During the 30th Anniversary John Nathan – Turner and the BBC gave us a really horrible pantomime in a way of a special in Dimensions of Time. Instead of giving the fans a proper anniversary they gave us a really horrible cross over with Eastenders which was just embarrassing to watch. What was supposed to happen and was commissioned and then canceled was the Dark Dimesnion which would have celebrated the Anniversary proper but was not to be. So instead we got that slap in the face of a special.
Steven Moffat penned a comedy Doctor Who for Red Nose Day titled The Curse of The Fatal Death which came out in 1999 and starred Rowan Atkinson as the Doctor. It was a funny send up including having The Doctor regenerate into a woman in the form of AbFab star Joanna Lumley. It featured The Master and the Daleks and sort of features what his writing would be like when he would take over the show for the Matt Smith era.
For the 40th Anniversary Paul Cornell would pen the webisode Scream of the Shalka which starred Richard E. Grant as the 9th Doctor and Sophie Okendo as Allison who was the companion of the story. It was an ok story and nothing all to earth shattering but it would be overshadowed by something else that I will get to later. Best part of Shalka is Derek Jacobi playing The Master which he would again when the series returns a few years later.
One of the best things to come out of the Wilderness Years is the Big Finish Doctor Who Audio Adventures. In 1999 Big Finish got the ball rolling with Siren of Time with a multi Doctor story featuring the 5th, 6th, and 7th Doctors. This release came out in July and started a bi monthly release schedule before going monthly in January of 2000. This was just excellent as the Cyberleader would say as now we had the books and now audios.
We now had so many options to fill the void left by the absence of a Doctor Who series that it kind of softens the blow. The Big Finish stories sure did that as we were able to hear our hero’s voice again and we could get a sense of the old series. Even though it wasn’t the same and with the addition of Paul McGann to the fold it just seemed like this was what we were destined to have.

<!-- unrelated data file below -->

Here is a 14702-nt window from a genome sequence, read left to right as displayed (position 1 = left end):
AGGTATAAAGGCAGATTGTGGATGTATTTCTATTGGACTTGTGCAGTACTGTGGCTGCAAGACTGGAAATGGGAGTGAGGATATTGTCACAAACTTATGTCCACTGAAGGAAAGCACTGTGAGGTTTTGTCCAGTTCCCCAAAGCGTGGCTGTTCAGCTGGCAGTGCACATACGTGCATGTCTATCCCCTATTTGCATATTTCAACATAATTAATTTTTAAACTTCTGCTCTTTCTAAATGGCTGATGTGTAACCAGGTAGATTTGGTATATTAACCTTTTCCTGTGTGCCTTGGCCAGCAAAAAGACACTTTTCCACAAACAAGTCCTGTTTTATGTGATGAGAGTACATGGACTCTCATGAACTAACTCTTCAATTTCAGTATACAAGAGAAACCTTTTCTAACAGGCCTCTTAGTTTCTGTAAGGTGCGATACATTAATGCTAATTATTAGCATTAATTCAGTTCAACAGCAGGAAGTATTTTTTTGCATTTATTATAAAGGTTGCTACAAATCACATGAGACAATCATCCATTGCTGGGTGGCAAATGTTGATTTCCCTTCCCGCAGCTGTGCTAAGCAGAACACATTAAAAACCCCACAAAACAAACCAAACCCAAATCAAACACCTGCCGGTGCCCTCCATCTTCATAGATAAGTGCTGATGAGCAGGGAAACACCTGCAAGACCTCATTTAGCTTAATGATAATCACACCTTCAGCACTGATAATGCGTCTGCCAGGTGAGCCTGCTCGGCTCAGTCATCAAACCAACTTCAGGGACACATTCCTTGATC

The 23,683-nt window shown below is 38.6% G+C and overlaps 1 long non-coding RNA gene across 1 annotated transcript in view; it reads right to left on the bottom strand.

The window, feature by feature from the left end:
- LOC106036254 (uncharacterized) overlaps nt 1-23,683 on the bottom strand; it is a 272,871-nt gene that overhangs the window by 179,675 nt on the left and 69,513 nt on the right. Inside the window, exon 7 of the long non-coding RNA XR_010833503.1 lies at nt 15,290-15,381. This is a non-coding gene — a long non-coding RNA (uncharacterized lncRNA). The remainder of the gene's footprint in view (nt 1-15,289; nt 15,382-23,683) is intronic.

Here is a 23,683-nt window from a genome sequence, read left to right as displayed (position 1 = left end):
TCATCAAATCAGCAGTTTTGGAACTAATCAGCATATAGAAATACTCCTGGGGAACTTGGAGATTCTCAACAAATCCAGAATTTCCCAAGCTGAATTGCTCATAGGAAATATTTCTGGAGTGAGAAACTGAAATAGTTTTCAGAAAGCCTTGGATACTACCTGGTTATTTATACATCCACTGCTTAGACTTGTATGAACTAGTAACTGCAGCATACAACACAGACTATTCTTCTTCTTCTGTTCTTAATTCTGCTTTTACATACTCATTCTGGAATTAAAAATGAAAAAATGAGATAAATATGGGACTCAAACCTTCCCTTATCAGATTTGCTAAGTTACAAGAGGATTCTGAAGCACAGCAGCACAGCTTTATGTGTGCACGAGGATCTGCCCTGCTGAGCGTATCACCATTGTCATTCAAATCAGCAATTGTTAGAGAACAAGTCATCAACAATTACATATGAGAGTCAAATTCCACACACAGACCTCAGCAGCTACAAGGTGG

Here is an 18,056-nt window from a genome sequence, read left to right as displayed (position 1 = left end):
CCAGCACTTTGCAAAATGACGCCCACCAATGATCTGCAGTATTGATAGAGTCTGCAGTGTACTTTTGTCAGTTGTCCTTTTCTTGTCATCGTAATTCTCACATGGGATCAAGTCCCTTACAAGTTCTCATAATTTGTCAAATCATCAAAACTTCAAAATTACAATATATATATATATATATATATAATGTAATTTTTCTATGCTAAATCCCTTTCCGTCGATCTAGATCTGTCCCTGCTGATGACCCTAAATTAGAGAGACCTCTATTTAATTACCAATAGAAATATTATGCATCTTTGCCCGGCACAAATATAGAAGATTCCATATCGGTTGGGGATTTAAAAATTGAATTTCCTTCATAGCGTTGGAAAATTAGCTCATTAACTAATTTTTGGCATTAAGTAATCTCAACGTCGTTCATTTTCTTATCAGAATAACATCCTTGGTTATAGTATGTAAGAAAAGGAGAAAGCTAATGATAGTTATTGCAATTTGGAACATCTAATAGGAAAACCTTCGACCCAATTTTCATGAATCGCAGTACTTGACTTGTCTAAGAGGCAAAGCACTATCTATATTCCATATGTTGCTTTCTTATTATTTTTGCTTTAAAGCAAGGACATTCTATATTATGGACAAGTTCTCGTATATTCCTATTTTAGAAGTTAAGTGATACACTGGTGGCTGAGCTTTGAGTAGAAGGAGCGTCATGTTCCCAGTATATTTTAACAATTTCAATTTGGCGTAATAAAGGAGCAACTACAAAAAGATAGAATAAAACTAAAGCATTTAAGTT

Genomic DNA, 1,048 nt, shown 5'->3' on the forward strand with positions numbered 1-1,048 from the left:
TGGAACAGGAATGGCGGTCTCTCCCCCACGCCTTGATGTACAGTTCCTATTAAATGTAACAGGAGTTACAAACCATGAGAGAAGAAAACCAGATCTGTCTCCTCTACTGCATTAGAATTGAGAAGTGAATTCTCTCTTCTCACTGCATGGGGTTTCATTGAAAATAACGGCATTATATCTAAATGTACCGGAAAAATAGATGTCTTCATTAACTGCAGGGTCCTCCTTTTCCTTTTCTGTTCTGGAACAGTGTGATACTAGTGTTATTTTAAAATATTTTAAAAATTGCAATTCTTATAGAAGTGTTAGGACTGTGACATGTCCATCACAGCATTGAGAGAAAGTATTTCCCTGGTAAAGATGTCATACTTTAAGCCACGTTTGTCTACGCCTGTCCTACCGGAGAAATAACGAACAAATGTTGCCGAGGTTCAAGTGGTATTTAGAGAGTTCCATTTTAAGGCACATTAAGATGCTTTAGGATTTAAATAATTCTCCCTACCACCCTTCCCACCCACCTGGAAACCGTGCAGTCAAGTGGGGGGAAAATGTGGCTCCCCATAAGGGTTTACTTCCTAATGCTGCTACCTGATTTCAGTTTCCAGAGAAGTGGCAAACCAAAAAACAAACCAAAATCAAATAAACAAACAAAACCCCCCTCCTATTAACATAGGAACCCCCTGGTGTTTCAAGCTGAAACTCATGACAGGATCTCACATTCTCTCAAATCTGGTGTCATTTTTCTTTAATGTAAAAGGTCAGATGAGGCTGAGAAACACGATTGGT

Big Finish really pulled out the stops with their stories and with audio nothing could be unimaginable as long as your imagination was up for it. What is really to their credit and creativity is the way they think outside the box and do things different. Look how they have expanded and continued to grow even with the new show going on. Fans enjoy them and now with Tom Baker and the Companion Chronicles it is no wonder why the BBC keeps renewing their license as they put out quality stories like Jubilee by Robert Sherman the story in which Dalek was based on.
In 2003 around the 40th Anniversary the announcement that we have been all waiting for had finally came. It was announced that BBC Wales would be making a new series of Doctor Who with Russell T. Davies as the head producer and show runner and Julie Gardner as head Producer also. The Wilderness Years were coming to an end as in 2004 we saw the first filming photos and we got the news that Christopher Eccleston would be the new Doctor and Billie Piper would be the companion. Things were taking shape and 16 long years without a TV show was finally going to end and here we are in 2013 celebrating the 50th Anniversary with a new series and soon a new Doctor and everything is alright in the world.
The Wilderness Years even though it was frustrating that there were numerous rumors about Doctor Who’s return we did have the video tapes and then DVD’s to watch over again but we did have a good share of original Doctor Who stories in comic, book and audio form, which if you have a chance search these out as they are really worth it, it was a worth substitute for the show but I am really glad we have the show back and hope we never have to go through a period that long without the show again.